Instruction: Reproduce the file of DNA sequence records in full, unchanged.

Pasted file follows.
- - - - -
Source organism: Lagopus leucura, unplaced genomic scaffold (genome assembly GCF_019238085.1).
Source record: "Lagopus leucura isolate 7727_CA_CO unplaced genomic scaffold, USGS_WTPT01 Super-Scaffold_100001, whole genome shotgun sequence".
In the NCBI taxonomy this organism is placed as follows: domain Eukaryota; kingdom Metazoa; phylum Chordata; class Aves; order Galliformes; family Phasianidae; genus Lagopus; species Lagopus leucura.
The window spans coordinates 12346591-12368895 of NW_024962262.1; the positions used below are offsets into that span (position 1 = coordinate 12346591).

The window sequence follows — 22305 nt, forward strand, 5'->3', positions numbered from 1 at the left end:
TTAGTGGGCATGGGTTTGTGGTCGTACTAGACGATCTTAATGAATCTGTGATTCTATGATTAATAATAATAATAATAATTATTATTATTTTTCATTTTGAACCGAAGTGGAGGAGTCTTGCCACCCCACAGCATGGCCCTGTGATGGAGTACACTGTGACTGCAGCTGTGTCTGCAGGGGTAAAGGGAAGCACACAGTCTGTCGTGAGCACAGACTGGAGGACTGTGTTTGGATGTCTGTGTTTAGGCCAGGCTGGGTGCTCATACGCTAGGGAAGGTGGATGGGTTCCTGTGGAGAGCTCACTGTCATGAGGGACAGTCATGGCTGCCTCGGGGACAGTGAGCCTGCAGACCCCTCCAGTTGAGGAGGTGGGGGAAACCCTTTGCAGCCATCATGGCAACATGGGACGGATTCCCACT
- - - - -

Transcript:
Source organism: Lagopus leucura, unplaced genomic scaffold (genome assembly GCF_019238085.1).
Source record: "Lagopus leucura isolate 7727_CA_CO unplaced genomic scaffold, USGS_WTPT01 Super-Scaffold_100001, whole genome shotgun sequence".
In the NCBI taxonomy this organism is placed as follows: domain Eukaryota; kingdom Metazoa; phylum Chordata; class Aves; order Galliformes; family Phasianidae; genus Lagopus; species Lagopus leucura.
The window spans coordinates 12346591-12368895 of NW_024962262.1; the positions used below are offsets into that span (position 1 = coordinate 12346591).

The window sequence follows — 22305 nt, forward strand, 5'->3', positions numbered from 1 at the left end:
TTAGTGGGCATGGGTTTGTGGTCGTACTAGACGATCTTAATGAATCTGTGATTCTATGATTAATAATAATAATAATAATTATTATTATTTTTCATTTTGAACCGAAGTGGAGGAGTCTTGCCACCCCACAGCATGGCCCTGTGATGGAGTACACTGTGACTGCAGCTGTGTCTGCAGGGGTAAAGGGAAGCACACAGTCTGTCGTGAGCACAGACTGGAGGACTGTGTTTGGATGTCTGTGTTTAGGCCAGGCTGGGTGCTCATACGCTAGGGAAGGTGGATGGGTTCCTGTGGAGAGCTCACTGTCATGAGGGACAGTCATGGCTGCCTCGGGGACAGTGAGCCTGCAGACCCCTCCAGTTGAGGAGGTGGGGGAAACCCTTTGCAGCCATCATGGCAACATGGGACGGATTCCCACT